Rich, Emeline Grover, Autobiography and diary 1890-1909, 25-29.
One incident which happened while we were camped on the Platt[e] river of a laughable nature I must here relate—(for I can tell you we had to laugh sometimes),—we drove up to our camping ground which our Capt. had decided was a good place to stop (possibly because our teams had given out as was often the case) and we girls
unyoked unhitched our teams <from the wagons>—drove them to the river to drink, a lady chum of mine just my age 16—drove her team just a head of mine—they of course were thirsty and tired so they went out into the Stream—half way across—they drank and then staid there as though they were in no hurry to come back. The girl called to them[.] they seemed to look happy and content to stay where they were—Oh! dear what shall I do—I cannot wade out to them? I looked arou<nd> and espied a young man coming with his team to water them—I said wait a minute. Just as she was about to wade into the water. See—there is a young man coming perhaps he will take have pity for you—Oh! no he won’t—it isn’t likely he’ll wade into the river for my cattle—well I said lets wait and see. He came up to us and of course could see what was our trouble—he said Shall I fetch your cattle out ladies?—She said if it [is] not asking too much of you—after he had Started in after them—She said to me, who is that young man? I told her I had never met him before—She replied I am going to set my cap for him, and sure enough they were very good friends all the way on our journey ever after this occurrence, and after the journey was ended they were married and have live[d] long happy life together.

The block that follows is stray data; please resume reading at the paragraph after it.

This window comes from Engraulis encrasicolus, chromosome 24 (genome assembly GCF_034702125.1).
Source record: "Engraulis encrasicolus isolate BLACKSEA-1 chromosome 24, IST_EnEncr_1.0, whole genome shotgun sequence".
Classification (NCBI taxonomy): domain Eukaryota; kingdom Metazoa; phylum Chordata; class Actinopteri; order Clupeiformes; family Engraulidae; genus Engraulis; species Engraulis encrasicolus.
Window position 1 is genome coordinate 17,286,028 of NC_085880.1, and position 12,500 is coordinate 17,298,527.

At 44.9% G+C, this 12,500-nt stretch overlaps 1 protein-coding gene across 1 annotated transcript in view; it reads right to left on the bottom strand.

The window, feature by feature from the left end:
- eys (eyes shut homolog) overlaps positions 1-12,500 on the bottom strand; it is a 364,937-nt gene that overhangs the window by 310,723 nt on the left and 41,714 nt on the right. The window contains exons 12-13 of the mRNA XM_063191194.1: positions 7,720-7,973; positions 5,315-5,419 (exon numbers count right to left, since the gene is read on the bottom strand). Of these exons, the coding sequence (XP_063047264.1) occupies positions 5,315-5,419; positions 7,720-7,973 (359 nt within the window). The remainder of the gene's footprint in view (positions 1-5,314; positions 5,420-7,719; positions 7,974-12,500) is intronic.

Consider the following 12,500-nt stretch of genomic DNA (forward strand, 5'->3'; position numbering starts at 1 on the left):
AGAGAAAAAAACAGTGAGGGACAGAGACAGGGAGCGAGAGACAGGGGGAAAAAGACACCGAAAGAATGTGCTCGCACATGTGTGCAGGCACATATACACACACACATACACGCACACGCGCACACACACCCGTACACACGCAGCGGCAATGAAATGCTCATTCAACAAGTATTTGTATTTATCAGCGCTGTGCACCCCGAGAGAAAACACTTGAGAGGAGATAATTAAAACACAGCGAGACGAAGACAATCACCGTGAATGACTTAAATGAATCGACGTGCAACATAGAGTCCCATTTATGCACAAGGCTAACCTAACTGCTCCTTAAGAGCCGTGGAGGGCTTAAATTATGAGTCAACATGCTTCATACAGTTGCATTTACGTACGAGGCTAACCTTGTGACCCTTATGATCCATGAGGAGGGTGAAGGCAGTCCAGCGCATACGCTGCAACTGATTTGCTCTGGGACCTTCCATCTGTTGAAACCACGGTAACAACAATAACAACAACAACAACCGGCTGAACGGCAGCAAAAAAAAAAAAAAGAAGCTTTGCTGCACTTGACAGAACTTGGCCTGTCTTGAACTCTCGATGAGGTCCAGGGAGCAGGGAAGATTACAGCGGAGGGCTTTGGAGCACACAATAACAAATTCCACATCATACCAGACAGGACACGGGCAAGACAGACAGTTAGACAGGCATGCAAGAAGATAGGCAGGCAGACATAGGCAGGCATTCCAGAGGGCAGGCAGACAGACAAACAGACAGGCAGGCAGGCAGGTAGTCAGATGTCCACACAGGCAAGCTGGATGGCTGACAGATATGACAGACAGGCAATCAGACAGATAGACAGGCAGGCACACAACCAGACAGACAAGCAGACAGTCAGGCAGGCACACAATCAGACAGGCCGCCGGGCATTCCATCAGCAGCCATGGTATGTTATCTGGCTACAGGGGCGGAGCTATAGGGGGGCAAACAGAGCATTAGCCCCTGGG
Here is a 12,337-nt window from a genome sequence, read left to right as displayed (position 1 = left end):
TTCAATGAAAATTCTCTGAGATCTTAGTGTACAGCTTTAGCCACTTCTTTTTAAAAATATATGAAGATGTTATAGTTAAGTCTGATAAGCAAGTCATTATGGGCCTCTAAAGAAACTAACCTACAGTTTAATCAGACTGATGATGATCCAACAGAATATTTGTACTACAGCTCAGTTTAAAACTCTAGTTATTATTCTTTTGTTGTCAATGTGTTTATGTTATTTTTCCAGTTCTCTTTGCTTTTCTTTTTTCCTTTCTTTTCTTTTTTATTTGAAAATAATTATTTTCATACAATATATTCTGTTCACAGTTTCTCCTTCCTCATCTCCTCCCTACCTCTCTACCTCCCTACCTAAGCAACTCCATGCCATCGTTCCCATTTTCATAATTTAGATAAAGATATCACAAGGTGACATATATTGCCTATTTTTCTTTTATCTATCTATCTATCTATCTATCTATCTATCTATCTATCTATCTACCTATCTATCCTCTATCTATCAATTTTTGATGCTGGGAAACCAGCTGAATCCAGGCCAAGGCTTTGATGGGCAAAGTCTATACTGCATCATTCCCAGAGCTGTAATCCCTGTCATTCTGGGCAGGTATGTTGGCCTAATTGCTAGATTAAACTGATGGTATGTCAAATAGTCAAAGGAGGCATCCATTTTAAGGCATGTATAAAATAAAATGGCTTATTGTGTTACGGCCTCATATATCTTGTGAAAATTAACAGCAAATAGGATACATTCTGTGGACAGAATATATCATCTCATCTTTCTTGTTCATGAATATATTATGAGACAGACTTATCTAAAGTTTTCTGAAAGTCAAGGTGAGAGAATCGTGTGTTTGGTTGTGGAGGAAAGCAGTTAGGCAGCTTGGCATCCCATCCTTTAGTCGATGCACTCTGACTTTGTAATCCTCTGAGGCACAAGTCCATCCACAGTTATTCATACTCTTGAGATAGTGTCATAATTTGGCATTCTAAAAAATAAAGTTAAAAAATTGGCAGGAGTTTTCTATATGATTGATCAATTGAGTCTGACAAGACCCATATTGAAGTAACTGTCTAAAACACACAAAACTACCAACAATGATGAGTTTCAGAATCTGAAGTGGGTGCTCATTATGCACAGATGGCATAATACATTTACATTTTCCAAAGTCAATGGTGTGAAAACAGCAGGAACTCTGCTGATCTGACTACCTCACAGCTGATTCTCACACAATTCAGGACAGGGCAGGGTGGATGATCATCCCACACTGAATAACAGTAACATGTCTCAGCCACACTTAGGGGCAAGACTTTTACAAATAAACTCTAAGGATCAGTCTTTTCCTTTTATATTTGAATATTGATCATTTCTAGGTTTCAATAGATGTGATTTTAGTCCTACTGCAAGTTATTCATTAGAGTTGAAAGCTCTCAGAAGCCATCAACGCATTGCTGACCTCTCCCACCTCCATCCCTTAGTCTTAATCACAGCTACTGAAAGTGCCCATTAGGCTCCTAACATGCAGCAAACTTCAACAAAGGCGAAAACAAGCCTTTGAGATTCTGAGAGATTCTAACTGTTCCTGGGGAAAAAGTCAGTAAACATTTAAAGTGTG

We travel'd on through a will [wild] Indian Country meeting with no serious trouble except now and then loosing Some of our cattle or sheep. Don’t think we had a death in our camp on the journey. When we arrived at Fort Bridger we found a Mountaineer Bridger by name living with a little [S...rad] of Indians—here we met my father and some of the pioneers returning, after, on to meet their families, we were overjoyed to meet worn out as we were to hear them say that they had found and located a stopping place for the Saints, for we had been three months on our journey and had began to think we were pretty good teamsters. Still all were willing to surrender the ox whip to its owner whenever demanded by its owner as they returned from their pioneer life, and the men also had a time of rejoicing on uniting with their family. Capt. Bridger gave us but little encouragement concerning our new home[.] he told my Father that he would give him a thousand dollars for every bushel of wheat that was raised in
Be Salt Lake Valley. This did not in the least have a tendency to discourage us—we were also told that we had the hardest and roughest part of the journey to travel—I wondered how this could be, for I could picture nothing in my mind, that could be worse than what we had passed. We had walked 2 and 22 miles per day—and driven our ox teams sometimes one yoke and sometimes two yokes and unyoked them, and then cooke[d] our food and attended to camp work beside[.] And now to be told that the hardest part of our journey was just on a head—but we were still equal to the task—of course we were climbed over those two ranges of mountains[,] walke[d] up and down with face in hand[,] haw here and ge there until at last we reached the goal <of our anticipations>
and were made happy about the 28th of Oct 1847 By entering and locating in Salt Lake Valley. Now we thought our labors at an end.